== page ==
I know that 20 minutes have passed by when my own children start wondering back and to my surprise they take a seat at the back carpet as I have asked them to so many times before. As my phonics group leaves, I tell the children to get a white board and take a seat. Meanwhile, I pick up three glues, two of them without lids and take a deep breath. Putting a lid on a glue really shouldn’t be that hard.
It’s 10.20 and it’s the only 15-minute break of the day and I sit at my computer sipping my instant coffee, the taste of which I still haven’t got used to. I think back to the Math lesson and sigh. Apart from the constant interruptions because someone had lost their white board pen, other was swinging and third just looked like she was asleep, it was a good lesson. I take a look at the worksheet for English and think back to what we did yesterday.
I wake up from my thoughts when I hear children lining up outside. I leave my half drunken coffee behind. It tastes just as good cold, so I don’t really mind. Children come in from the break with what feels like a million comments. Someone was being rude to someone else, the other one hit the third one, but it was just an accident, and the fourth wanted to tell me something about dinosaurs. As I listen to them one after another, I once again realise just how small they are.
I line up behind the Year 6 children in the dining hall and wait to be handed the red lunch as most of the days. I eat in a hurry, as always. This time because I need to find the PE cupboard key to get tennis balls out for PE and print out a letter about a trip to the library that needs to go out today. I finish my lunch, grab my pudding, a plate full of fresh fruits, with me and walk back to the classroom.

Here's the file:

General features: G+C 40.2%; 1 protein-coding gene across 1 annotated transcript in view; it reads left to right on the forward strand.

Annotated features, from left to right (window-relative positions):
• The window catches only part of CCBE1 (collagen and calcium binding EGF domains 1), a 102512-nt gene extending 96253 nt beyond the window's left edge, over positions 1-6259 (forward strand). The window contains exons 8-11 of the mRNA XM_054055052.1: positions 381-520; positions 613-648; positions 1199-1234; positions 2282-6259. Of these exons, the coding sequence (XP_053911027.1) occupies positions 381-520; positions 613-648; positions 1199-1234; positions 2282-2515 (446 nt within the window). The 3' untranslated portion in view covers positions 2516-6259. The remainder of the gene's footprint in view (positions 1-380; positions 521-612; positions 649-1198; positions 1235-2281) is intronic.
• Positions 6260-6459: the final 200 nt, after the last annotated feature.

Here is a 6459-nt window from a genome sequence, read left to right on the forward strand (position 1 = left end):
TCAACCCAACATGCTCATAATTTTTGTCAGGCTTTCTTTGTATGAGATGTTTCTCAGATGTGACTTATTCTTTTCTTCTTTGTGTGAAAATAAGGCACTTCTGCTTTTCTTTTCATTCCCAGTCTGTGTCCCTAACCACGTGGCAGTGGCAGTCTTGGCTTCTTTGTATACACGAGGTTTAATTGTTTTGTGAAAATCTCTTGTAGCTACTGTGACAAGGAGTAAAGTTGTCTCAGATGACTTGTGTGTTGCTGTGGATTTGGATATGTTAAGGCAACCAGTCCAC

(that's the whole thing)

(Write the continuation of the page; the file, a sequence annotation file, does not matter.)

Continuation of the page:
My LSA is having her own lunch and I sit down to chat about her plans for the weekend. It’s really the only time of the day we have time to do this and once I realise that, I remember I promised to meet another teacher five minutes ago to talk through a report that we need to write about a common child. I mention the PE cup board to my LSA on my way our and I know that when I get back she’s already taken care of that to make sure we are ready for the afternoon lessons.
I sit down and check my phone for the first time since I got to work. The screen lights up with the time: 15.40. There’s a message from mum, which makes me smile. The children are sent home with their parents except for the ones that are taken to different afterschool clubs. My desk is full of papers, books for guided reading and different colour markers that I used to draw a mind map about trees during the science lesson. There’s a bucket with tennis balls next to my chair and my hands are sticky with glue.
I log in to the computer again and print out a parent log I need to fill in about a conversation I had with one mother. On my way to the printer I pick up an odd sock that got lost during the changing for PE. I get back, fill in the form, organise most of the papers, grab one of the books for Guided Reading and shove it in my back and get my coat from my peg. I switch of the lights. The classroom is empty and quiet again.